For the potential hardware recipient there are standard procedures for requesting support. There are forms on the KDE e.V. website. If you need something special (e.g. a second video card and a monitor) then you can ask the board beforehand if that falls within the mandate and if so, request reimbursement afterwards. As a general rule, I think that peculiar or special hardware has a better chance of being supported than general upgrades and hardware requests with a strong and specific KDE purpose are more likely to go through, too. Ask first.

So yeah, if you need a bi-polar defrobnicator to bobulate your Plasma widgets, then by all means do two things: ask if KDE e.V. will help you out there, then blog that you need such a thing and encourage people to donate to KDE e.V. for one. Then wait, buy the stuff yourself, and do cool things.

As far as my desire for more memory for my SPARC workstation for KDE package builds on that platform, well, I think the board of KDE e.V. (myself included!) would answer "too niche, too expensive for the projected benefit of all two KDE4-on-SPARC users."

5 Responses to “Asking for Hardware”

  1. random guy Says:

    No offense but maybe the reason people didn’t listen to your post was because it started saying something about solaris, Maybe people isn’t as interested in solaris as in kde or linux posts, I for example skip any post that speak about solaris, it’s not that I don’t like what they are doing, but I’m not really interested.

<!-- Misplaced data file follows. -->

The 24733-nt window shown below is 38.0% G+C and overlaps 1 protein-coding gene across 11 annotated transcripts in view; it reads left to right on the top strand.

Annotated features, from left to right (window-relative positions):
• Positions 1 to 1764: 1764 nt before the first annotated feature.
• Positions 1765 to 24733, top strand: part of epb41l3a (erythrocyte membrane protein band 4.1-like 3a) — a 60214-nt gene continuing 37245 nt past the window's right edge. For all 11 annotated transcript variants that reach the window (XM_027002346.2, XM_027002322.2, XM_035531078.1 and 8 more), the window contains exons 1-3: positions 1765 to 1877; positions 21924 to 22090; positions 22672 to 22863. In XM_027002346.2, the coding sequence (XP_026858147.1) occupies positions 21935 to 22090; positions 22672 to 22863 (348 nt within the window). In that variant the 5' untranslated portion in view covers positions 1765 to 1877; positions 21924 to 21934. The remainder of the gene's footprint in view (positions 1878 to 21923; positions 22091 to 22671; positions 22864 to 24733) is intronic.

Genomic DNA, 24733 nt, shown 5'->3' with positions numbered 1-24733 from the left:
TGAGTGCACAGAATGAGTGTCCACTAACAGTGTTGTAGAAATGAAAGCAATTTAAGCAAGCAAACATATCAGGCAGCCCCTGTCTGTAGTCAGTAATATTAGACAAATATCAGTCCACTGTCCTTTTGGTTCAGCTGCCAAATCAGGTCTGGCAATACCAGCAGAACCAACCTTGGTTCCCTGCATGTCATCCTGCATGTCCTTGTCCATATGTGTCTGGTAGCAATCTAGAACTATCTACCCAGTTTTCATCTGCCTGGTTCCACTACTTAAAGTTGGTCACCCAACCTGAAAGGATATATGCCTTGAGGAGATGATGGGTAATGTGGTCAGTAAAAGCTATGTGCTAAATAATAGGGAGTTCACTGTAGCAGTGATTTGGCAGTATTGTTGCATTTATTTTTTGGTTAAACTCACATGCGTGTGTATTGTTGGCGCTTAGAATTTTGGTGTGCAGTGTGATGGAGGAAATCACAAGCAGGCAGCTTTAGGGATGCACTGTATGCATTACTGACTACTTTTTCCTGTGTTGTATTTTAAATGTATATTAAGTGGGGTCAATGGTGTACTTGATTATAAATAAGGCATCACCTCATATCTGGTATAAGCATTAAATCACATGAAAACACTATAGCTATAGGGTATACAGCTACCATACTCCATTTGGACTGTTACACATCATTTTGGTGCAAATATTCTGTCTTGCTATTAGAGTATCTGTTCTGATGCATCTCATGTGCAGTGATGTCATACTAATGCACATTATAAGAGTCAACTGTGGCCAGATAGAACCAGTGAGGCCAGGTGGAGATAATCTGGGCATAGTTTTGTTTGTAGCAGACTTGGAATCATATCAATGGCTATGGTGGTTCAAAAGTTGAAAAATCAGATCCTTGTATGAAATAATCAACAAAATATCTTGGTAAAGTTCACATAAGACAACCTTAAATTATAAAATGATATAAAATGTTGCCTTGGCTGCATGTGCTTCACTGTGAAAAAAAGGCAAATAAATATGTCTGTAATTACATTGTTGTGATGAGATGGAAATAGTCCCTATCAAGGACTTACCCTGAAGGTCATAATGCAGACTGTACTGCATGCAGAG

About hardware doning it seems a good way of doing it, specially because if there are lots of users with a specific hardware with problems and someone asks for money to fix them, a lot would be glad to help.

  2. adridg Says:

    @random: heh, I don’t really care about the memory-for-SPARC bit; I just thought it was amusing that when not asking for hardware a popular project gets more offers than a niche (and I totally understand if you skip Solaris posts) project that *does* explicitly ask for hardware.

  3. random guy Says:

    @adridg:I think it’s because people is having problems with hardware in they day-to-day and when someone says, even not explicit, that these problems may be caused by not jhaving the hardware, then a lot of people offers to help. If i used solaris and something didn’t work (and I had money) i would donate money to fix it.

  4. mch Says:

    “Apparently KDE developers work within the constraints of what they have, rather than what they would like.”

    Well, rightly so… ;-)

    KDE 4 already oftentimes “feels” like it’s developed by people who have the latest and greatest high-end hardware, and no grasp for making software usable on slighly older hardware…

  5. jmorot Says:

    From what i can see :
    It’s just about 35€. It’s fine for me to give the money by paypal to KDEeV which you can reuse specifically for this pupose. The KDE Paypal previous donation page seems outdated so I don’t know if someone did it before my post. What dou you think about it?